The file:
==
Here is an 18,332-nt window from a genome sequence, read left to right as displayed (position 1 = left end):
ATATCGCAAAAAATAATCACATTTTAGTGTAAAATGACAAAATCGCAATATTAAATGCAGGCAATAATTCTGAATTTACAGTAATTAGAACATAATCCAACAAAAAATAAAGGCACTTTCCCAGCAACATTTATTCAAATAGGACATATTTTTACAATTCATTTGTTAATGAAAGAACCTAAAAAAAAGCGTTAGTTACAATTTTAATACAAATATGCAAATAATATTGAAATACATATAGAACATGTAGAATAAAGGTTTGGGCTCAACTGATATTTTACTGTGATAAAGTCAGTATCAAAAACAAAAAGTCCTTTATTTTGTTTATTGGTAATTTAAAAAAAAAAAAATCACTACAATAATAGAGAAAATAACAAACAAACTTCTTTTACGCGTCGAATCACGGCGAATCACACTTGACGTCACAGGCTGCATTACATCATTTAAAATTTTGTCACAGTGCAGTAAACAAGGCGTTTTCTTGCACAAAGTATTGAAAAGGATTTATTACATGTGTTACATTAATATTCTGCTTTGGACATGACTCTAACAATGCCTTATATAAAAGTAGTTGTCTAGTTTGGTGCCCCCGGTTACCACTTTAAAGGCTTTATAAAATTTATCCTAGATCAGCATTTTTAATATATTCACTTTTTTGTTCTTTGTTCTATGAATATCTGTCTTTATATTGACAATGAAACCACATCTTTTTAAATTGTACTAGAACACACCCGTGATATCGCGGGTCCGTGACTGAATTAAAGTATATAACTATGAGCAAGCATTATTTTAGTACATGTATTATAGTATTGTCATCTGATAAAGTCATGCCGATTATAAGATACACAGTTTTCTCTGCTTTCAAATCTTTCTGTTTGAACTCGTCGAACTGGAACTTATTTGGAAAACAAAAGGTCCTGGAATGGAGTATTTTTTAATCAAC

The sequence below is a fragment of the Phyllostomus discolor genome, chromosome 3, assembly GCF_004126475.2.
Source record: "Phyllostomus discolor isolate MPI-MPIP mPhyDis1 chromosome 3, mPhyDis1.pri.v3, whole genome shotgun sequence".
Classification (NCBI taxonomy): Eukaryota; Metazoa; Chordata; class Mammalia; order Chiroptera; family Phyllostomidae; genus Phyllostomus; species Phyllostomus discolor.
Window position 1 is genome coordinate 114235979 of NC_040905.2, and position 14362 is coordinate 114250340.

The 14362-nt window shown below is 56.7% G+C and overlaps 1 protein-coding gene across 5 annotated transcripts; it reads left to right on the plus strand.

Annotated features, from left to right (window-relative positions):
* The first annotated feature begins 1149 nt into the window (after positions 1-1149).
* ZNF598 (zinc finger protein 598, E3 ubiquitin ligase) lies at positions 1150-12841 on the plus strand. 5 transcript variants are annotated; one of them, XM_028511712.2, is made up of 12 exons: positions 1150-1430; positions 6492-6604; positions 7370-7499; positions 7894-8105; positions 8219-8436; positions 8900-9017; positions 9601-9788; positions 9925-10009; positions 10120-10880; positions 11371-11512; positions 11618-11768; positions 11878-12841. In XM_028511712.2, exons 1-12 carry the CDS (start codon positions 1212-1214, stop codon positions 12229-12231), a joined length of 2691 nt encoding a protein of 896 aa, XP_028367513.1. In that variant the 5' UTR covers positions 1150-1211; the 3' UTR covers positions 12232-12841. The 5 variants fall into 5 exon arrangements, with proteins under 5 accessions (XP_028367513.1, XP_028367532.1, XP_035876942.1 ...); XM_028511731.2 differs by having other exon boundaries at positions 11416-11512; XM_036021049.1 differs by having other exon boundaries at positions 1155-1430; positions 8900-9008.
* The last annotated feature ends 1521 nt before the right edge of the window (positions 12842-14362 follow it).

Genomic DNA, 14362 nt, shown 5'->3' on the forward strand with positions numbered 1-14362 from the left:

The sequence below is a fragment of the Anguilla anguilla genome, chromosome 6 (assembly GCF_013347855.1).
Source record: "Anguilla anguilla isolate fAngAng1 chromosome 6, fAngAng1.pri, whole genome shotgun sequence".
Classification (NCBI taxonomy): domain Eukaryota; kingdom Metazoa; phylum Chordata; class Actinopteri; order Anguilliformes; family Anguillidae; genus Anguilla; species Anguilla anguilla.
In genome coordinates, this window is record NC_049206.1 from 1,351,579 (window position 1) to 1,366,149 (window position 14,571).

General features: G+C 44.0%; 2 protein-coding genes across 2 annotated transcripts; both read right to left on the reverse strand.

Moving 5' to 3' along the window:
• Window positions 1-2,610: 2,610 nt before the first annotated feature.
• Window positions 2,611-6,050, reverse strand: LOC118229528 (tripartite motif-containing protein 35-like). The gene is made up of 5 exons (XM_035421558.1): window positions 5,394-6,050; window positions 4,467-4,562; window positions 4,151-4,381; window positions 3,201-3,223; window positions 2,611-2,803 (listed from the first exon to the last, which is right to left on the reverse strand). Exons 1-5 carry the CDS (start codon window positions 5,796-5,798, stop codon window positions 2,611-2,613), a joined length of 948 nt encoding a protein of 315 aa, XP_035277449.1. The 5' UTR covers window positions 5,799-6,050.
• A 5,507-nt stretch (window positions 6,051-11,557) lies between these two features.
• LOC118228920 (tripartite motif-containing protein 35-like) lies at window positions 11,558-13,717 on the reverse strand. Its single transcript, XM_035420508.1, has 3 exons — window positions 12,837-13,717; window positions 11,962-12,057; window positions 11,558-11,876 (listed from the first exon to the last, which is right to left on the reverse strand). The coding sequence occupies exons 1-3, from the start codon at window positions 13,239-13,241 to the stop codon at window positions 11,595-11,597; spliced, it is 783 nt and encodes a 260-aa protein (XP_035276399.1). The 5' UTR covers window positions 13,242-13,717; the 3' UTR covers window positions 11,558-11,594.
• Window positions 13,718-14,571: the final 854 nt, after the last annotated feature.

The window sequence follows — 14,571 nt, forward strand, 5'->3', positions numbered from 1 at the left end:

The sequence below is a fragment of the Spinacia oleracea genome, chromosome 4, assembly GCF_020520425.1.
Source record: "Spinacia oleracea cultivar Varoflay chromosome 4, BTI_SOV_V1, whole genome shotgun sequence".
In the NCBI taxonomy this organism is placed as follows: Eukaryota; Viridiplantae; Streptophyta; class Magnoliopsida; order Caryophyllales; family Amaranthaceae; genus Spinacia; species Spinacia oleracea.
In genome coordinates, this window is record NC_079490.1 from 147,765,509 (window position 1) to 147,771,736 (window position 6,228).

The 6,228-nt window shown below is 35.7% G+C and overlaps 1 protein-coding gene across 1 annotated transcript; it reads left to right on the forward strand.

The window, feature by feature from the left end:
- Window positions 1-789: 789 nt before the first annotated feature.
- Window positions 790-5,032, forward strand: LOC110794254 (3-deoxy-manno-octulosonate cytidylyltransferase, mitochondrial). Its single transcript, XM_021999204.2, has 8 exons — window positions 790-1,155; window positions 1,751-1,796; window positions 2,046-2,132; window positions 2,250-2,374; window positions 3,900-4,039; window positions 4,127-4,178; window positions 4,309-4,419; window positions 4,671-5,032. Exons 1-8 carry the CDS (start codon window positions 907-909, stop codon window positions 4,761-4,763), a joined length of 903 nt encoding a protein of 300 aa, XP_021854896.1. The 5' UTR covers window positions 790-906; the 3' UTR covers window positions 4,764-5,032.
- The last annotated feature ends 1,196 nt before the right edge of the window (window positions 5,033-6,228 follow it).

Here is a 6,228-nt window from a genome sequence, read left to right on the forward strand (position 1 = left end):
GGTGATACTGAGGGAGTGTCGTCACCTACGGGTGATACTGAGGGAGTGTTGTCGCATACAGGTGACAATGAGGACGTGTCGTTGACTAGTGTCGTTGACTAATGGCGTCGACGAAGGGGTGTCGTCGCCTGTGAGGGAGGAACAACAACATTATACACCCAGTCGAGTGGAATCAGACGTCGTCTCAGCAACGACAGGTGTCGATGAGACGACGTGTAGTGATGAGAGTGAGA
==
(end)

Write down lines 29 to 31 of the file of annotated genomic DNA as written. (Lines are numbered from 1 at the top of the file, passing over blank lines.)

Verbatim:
The 6,228-nt window shown below is 35.7% G+C and overlaps 1 protein-coding gene across 1 annotated transcript; it reads left to right on the forward strand.

The window, feature by feature from the left end:
- Window positions 1-789: 789 nt before the first annotated feature.